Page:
Murals put women’s artwork in new light

Maggie Overfelt

The students of this quarter’s Women’s Image and Images of Women class have something to say. But to hear it, one has to see it. The students’ two multi-colored murals, which will be displayed in the Art Building during finals week, transform their words into art.
“The whole idea is for people to recognize the process of making the murals, and not only to focus on the finished product,” said Sonja Gill, an art and journalism major in the Arts 3420/5420 class.
For the past seven weeks, the 12 students studied the woman’s place in Western art from the late 1960s to the present and the issues related to artwork created by women.
One of the key parts of the class, which examines how feminist theories show up in art, is the projects the students work on to combine studio arts and art historical perspectives.
Gill said the students can respond to the art they discuss in class almost any way they want to, whether it be in the form of a research paper or a visual project.
“We have the freedom to do what we feel,” she said.
One class project assigned was creating the two murals that deal with a certain discussion of the feminist critique of art history, said instructor Marcia Soderman-Olson. The discussion comes from the article “A Feminist Critique of Art History,” written by two feminist art history critics, Thalia Gouma-Peterson and Patricia Mathews.
According to the article, a generation of women artists emerged in the late 1970s — women who challenged the way in which women’s art was viewed. They wanted to be seen strictly as artists, not as women artists. This generation also believed that evaluating the production of art is more important than evaluating the individual who creates it.
“We did this as a collaborative project,” said Soderman-Olson about her class project. “These feminists (the critics) rejected individualism and wanted to work together — to collaborate.”
To create the murals, the students each made their own stencils at home based on what they learned from the class’s weekly readings. They then brought in the finished plates to class, where they divided up into two groups — one for each mural. Working together, they arranged and painted the stencils to come up with a message that satisfied everyone in their group.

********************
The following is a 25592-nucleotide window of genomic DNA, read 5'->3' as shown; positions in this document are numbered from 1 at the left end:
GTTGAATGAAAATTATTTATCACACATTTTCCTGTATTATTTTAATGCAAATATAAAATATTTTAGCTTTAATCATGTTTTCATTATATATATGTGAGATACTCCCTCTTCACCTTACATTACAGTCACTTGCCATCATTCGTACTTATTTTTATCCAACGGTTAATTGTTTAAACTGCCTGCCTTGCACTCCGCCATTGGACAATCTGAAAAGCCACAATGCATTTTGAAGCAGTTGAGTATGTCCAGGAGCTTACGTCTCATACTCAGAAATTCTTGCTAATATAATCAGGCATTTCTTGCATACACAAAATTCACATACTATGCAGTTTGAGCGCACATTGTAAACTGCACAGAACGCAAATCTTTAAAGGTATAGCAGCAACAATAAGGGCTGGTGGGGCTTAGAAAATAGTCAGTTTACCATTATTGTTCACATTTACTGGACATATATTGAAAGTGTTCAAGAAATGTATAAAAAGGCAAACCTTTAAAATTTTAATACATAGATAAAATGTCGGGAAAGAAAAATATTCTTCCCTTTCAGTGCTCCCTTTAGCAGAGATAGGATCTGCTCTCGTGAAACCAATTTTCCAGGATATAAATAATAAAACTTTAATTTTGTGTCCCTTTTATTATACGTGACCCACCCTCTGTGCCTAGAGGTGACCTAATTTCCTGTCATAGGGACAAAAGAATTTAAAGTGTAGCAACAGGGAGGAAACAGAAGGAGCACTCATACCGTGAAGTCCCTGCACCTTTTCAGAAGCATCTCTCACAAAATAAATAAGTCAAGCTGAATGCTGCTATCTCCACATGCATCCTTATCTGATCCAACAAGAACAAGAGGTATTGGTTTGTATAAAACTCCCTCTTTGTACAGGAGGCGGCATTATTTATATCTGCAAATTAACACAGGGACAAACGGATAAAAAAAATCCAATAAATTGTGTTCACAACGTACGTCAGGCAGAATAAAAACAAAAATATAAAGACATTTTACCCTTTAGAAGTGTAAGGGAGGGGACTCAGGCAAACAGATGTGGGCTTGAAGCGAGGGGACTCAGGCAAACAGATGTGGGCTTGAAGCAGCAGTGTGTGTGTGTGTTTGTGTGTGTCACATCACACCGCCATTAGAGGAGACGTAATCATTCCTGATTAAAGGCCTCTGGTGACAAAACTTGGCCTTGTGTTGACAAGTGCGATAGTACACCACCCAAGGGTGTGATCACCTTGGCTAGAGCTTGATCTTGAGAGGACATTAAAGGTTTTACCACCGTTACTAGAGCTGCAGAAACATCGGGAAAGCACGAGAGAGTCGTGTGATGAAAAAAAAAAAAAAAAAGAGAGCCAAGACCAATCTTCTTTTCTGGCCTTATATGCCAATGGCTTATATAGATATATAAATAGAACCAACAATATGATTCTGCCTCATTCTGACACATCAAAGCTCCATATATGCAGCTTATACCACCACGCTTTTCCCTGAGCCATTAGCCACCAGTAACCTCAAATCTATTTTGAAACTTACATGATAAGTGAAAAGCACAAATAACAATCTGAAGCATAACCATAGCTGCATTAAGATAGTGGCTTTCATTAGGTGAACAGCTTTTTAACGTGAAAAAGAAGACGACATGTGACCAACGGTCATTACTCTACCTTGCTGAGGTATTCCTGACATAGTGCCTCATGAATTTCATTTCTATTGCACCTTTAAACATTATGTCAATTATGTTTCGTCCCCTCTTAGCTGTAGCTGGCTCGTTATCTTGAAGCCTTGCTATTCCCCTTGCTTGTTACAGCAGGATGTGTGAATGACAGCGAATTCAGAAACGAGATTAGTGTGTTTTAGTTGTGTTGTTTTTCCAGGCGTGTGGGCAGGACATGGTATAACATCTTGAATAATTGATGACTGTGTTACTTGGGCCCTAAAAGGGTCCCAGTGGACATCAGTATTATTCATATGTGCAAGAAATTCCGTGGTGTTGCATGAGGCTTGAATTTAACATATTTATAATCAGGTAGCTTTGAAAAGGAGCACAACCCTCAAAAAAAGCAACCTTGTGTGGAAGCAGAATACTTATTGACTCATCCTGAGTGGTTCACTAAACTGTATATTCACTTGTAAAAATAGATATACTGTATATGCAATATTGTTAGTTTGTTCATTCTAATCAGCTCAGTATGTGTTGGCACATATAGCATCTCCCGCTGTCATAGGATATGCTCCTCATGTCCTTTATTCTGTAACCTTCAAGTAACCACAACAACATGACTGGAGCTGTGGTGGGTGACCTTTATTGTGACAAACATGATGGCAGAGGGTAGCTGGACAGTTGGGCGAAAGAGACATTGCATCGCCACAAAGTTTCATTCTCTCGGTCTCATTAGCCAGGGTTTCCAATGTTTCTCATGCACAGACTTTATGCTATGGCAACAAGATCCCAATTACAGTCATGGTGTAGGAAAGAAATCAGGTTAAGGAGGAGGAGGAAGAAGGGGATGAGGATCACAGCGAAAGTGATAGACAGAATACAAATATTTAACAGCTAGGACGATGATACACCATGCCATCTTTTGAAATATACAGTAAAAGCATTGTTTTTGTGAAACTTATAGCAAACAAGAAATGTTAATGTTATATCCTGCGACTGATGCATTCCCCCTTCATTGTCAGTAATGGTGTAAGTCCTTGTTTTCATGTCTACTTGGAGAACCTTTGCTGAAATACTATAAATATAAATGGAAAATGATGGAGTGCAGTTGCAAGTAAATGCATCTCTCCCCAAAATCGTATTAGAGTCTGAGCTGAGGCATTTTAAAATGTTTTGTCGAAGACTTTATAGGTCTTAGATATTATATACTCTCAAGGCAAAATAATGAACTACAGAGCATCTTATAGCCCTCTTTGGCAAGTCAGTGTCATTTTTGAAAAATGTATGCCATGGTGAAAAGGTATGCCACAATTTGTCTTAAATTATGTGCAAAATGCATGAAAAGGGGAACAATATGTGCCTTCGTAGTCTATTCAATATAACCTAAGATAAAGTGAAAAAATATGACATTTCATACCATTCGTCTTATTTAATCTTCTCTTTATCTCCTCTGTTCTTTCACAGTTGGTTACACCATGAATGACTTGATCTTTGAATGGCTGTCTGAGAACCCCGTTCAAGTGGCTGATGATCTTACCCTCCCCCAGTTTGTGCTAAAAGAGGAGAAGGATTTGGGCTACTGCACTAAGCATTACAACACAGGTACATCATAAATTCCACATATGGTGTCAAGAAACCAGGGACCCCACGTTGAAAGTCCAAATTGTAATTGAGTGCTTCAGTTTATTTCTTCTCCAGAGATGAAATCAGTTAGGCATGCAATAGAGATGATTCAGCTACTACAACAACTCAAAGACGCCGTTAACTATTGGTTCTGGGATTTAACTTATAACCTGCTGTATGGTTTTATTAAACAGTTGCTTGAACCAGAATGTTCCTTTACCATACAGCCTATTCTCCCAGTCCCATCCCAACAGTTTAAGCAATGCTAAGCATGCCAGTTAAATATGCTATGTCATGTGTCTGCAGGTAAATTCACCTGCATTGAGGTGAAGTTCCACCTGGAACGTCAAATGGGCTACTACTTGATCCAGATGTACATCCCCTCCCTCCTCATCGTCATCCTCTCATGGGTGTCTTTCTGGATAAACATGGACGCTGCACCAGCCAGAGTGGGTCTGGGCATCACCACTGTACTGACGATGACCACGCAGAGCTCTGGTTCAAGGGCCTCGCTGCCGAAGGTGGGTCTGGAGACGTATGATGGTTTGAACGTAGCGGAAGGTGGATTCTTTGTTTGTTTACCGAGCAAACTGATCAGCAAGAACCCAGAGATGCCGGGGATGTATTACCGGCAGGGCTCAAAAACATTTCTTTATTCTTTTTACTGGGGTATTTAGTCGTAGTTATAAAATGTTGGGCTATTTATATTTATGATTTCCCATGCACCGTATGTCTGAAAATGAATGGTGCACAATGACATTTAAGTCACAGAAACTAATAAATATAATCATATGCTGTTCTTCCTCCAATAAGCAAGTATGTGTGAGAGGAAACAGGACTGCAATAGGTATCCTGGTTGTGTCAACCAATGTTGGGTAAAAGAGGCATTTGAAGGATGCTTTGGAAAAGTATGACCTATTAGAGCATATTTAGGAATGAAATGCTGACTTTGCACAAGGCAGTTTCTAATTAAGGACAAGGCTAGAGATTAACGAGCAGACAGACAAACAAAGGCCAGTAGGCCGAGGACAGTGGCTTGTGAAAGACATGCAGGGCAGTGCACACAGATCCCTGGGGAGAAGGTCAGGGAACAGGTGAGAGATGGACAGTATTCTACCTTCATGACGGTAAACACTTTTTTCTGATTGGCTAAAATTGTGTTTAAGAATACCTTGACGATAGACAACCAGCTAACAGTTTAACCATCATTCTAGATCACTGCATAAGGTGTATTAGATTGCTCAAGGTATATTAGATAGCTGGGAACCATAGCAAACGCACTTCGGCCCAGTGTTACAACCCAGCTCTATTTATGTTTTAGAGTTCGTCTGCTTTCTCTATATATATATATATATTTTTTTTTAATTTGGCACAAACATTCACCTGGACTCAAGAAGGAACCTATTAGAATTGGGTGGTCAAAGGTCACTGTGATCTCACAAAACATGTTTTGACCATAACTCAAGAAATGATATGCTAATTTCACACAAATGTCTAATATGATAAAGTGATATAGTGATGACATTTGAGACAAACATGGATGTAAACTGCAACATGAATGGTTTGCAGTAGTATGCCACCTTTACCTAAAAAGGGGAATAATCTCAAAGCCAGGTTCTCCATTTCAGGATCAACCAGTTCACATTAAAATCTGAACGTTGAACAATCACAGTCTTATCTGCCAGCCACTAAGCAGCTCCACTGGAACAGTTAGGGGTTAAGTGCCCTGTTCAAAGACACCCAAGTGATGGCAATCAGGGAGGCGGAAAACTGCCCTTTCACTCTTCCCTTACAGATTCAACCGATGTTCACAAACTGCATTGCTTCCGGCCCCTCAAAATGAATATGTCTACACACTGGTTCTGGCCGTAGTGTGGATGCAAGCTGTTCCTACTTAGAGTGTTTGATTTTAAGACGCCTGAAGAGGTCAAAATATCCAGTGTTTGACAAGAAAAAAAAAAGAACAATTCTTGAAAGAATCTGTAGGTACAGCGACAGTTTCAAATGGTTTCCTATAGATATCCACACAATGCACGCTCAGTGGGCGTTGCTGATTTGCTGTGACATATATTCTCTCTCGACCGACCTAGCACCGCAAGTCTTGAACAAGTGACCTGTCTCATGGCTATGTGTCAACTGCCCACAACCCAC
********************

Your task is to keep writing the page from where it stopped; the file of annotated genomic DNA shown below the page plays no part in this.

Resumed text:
“We put the paint down together,” Gill said.
The murals represent two different philosophies of viewing women’s art. The essentialist, Soderman-Olson said, views women’s art as relating directly to nature. The deconstructivist, on the other hand, doesn’t label the individual artist. Instead, the deconstructivist strives to see the art without considering the artist.
“They’re very different, both in context and style,” Soderman-Olson said about the murals.
Amy Kamel, a junior, worked on the essentialist mural, which has purple, symmetric dragonflies and red swirls printed on stark, white paper.
“I’ve always seen women as being different from men,” she said. “Not unequal, just different.”
Kamel’s symbol of two women back-to-back with entwined arms and swollen bellies represent women’s connection with each other, and the stomachs show that “woman is mother, woman is nature.”
Gill added that the essentialist mural has a bigger “basin of ideals” than the other mural.
Marie Hubonette, a docent at the Minneapolis Institute of Art, added a bolt of lightning to the darker deconstructivist mural.
“It’s to destroy social constructs,” she said. “But the most brilliant symbol is the helix, the single strand of DNA.”
Irmi Bjerken, a nursing major, came up with it to symbolize the uniqueness of every artist.
“You can’t be more individual scientifically,” she said. “No two people have the same DNA.”
The deconstructivist mural also contains catch phrases, or truisms, such as “Challenge Power Hierarchies” and “Stamp Out Stereotypes.” These sentences, painted in bold, black letters, loom over pink babies and a dark, murky landscape.
In her syllabus, Soderman-Olson said she hopes that by studying these female artists and their artwork’s criticism, her students will “continue a dialogue which is present in current art discourse.”
Her student-artists hope that people will stop and take the time to look at the contrasting murals.
“It was a very rigorous class project,” Hubonette said. “But I’d do it again.”